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LscTecForum blogger really has his paperless head screwed on!

Otpbadge I stumbled across this outstanding article over at the LscTecForum in which the move to a more paperless lifestyle is discussed and advocated. Following his observations that the amount of paper producing devices we have in our offices contradicts the notion of a ‘paperless office,’ the author, who is sadly nameless, overturns the “assumption that output needs to be on paper” and offers a number of excellent ideas that would facilitate the switch to paperless while making the whole experience a lot more congenial.

Among the excellent ideas put forward the author suggests taking greater efforts to ‘humanise’ computers themselves, making them a lot more pleasurable to use i.e. constructing laptops out of softer, spongier materials. He also suggests making peripherals less alien and more integrated to our person i.e. computer displays mounted in lightweight glasses and input devices that we unobtrusively wear (nothing new there but good to hear it suggested in relation to working paperlessly). Perhaps his most important suggestion for me, as I believe it’s one of the most essential implementations that can encourage and retain paperless operation (and one of the easiest to employ), is to make the paperless user’s environment as comfortable and accommodating as possible by using comfortable chairs, large and/or multiple screens and wireless keyboards (provided of course that only energy efficient devices are used :o))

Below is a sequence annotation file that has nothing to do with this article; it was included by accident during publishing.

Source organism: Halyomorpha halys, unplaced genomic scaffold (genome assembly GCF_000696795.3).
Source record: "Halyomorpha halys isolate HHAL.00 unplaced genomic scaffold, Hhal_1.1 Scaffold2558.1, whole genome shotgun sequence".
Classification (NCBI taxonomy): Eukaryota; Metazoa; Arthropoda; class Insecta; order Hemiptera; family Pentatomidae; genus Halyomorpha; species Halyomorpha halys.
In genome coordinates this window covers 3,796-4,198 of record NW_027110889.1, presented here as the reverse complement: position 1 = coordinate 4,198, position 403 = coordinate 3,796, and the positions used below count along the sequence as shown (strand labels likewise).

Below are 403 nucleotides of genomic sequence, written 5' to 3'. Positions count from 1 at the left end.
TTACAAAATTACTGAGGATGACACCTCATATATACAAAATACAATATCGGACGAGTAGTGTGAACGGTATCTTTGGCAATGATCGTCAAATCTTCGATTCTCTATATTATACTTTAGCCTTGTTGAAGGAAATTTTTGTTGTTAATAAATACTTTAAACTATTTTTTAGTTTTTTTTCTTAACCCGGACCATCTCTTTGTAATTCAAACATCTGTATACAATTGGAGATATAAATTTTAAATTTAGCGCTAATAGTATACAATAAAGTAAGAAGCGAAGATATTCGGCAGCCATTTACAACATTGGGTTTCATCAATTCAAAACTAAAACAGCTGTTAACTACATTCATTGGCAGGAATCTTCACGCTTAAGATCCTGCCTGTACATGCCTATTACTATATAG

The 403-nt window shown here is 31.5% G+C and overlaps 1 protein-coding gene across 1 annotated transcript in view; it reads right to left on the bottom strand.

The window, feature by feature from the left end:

The author’s closing paragraphs are perhaps the most poignant though. He suggests that ultimately it is the paper producing ethos of our bureaucratically run institutions that has to change if we are succeed in the quest to turn our society into a wholly paperless one – an opinion that I fully support and wholeheartedly agree with


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Thanks for the kind words.
The entrenched philosophy that measures all things by the amount of "output" produced by a worker contributes greatly to the wastefullness.
Over here it is so disheartenting to have had within our grasp during the Carter administration the possibility of alternative energy policy. The hostage crisis during that administration overshadowed what could have been a turning point in United States Energy Policy. Grand things were afoot then, wind energy, solar energy, alternative fueling for automobiles, conservation, recycling, etc. After that the Reagan years. Both good and bad things during that era--disarmament, but a nearly total repression of green thinking. Very few leaders from that point on of any major party here have focused on the toxic, catastrophic effects of unbridled consumption.

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